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SRCC Unveils Bicycle Friendly Communities

Published August 24, 2011

OTTAWA, Ontario (BRAIN)—The Share the Road Cycling Coalition, (SRCC) an Ontario-based non-profit organization which promotes bicycling as a mode of transportation, recreation and fitness through provincial advocacy, has unveiled the latest Ontario Bicycle Friendly Communities Awards.

The announcement was made at the Association of Municipalities (AMO) of Ontario annual meeting in London, Ontario by Share the Road Cycling Coalition CEO Eleanor McMahon and Janet O’Connell, executive director of the Bicycle Trade Association of Canada. AMO is a non-profit organization representing almost all of Ontario’s 444 municipal governments. More than 1,600 participants from hundreds of municipalities across Ontario are participating in this year’s conference.

The Bicycle Friendly Communities (BFC) Program, an initiative of the Washington-based League of American Bicyclists, provides incentives, hands-on assistance, and award recognition for communities that actively support bicycling. The League is the largest bicycling advocacy organization in the U.S. and represents the interests of the nation's 57 million cyclists. With a membership of 300,000 affiliated cyclists the League works to bring better bicycling to communities across the U.S.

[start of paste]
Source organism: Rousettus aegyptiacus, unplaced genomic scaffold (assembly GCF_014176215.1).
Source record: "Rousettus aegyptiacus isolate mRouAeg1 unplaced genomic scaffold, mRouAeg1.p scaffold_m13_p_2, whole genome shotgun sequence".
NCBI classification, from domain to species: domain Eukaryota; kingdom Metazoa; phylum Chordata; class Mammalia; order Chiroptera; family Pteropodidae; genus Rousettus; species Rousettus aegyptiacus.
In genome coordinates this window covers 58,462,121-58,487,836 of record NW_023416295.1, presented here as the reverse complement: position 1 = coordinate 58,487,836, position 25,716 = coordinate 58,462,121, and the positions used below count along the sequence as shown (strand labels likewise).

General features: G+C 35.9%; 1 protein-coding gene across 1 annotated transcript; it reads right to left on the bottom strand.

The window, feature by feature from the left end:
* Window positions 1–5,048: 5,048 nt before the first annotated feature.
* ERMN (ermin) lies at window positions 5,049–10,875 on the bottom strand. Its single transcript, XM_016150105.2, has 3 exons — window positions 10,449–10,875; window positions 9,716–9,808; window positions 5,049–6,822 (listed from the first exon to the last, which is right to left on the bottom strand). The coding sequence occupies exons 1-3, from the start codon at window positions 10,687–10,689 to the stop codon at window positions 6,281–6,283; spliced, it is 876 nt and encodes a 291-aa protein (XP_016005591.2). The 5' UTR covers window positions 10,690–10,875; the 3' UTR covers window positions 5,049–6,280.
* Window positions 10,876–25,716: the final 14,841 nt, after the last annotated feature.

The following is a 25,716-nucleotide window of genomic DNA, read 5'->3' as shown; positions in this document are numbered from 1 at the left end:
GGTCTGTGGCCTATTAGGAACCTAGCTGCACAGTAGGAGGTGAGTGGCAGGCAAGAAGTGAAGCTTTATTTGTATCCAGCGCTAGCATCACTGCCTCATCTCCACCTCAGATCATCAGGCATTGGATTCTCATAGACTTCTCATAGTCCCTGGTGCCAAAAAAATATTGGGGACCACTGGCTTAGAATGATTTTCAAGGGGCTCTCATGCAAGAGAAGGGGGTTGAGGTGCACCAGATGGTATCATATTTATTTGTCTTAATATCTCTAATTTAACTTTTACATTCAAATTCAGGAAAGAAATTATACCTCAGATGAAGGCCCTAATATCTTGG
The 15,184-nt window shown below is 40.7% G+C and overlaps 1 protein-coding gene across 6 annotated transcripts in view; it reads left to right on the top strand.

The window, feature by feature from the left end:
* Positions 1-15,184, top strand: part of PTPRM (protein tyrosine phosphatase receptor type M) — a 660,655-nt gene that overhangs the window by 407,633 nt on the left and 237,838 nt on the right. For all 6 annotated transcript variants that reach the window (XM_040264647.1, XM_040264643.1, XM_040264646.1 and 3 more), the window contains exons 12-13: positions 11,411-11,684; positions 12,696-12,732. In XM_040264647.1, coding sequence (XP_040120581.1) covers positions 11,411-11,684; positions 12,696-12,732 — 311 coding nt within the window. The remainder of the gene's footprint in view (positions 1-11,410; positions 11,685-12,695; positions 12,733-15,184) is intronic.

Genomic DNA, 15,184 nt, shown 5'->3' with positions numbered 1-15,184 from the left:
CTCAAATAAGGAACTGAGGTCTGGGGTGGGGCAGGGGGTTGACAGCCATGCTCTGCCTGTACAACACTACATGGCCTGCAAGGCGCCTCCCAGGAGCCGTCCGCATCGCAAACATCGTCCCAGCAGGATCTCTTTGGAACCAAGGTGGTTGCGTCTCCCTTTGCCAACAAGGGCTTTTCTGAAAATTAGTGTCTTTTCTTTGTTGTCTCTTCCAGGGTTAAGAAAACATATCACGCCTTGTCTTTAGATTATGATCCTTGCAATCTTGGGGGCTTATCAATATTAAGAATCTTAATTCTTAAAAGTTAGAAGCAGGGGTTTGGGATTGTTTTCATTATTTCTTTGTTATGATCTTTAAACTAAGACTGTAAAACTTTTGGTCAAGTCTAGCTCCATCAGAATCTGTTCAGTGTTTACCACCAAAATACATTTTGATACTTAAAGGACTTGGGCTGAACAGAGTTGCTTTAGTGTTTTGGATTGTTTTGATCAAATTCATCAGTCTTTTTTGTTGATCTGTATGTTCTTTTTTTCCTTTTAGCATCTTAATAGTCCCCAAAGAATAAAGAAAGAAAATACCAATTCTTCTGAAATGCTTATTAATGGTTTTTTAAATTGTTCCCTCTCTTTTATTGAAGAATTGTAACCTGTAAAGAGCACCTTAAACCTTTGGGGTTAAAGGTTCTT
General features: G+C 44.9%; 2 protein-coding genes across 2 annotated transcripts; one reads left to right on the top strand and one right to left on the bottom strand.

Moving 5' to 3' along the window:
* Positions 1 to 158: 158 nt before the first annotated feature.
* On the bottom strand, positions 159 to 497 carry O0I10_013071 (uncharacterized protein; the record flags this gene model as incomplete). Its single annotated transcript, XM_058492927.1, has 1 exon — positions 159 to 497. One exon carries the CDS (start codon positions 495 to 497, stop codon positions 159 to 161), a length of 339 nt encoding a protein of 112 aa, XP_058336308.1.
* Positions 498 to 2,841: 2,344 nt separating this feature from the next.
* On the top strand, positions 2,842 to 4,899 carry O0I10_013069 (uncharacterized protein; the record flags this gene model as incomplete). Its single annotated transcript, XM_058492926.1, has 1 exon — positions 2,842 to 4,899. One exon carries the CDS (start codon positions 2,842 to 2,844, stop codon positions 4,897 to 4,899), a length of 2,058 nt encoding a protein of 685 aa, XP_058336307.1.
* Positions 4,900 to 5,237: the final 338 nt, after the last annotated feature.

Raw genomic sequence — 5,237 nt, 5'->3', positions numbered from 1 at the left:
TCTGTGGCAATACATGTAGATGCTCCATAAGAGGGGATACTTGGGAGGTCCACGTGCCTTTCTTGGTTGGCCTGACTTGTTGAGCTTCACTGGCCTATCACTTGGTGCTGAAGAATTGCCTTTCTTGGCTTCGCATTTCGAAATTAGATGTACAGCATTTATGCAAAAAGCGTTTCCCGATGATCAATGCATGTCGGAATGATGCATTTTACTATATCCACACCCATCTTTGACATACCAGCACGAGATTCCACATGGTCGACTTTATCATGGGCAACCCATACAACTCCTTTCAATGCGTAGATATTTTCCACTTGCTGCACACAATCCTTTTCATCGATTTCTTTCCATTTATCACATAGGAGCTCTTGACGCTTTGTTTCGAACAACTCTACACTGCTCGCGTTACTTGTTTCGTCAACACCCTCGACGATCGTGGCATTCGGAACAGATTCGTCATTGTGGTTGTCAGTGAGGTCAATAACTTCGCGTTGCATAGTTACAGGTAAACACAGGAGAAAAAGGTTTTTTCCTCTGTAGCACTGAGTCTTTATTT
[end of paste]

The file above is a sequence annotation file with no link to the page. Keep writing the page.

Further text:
The program was launched by the Share the Road Cycling Coalition in Canada in August 2010 at the Association of Municipalities of Ontario annual meeting in partnership with the Washington-based League. The Bicycle Friendly Communities program requires that municipalities complete a thorough application. They are then judged in five categories often referred to as the Five “ Es.” These are Engineering, Education, Encouragement, Enforcement, and Evaluation & Planning.

A community must demonstrate achievements in each of the five categories in order to be considered for an award. Communities with more significant achievements in these areas receive superior awards. Applications are assessed by a team of experts who receive input from local officials. The Award categories are: Honorable Mention, Bronze, Silver, Gold and Platinum.

The following communities were awarded Bicycle Friendly status: Hamilton – Silver; London – Bronze; Oshawa – Bronze and Town of the Blue Mountains – Bronze.

“Share the Road is proud to announce these four award-winning communities. They join the cities of Ottawa (Silver), Waterloo (Silver), Ajax (Bronze) and Windsor (Bronze) as communities whose investments in making their communities more bicycle friendly were recognized by our panel of experts as worthy of this Award,” said Share the Road Cycling Coalition CEO Eleanor McMahon.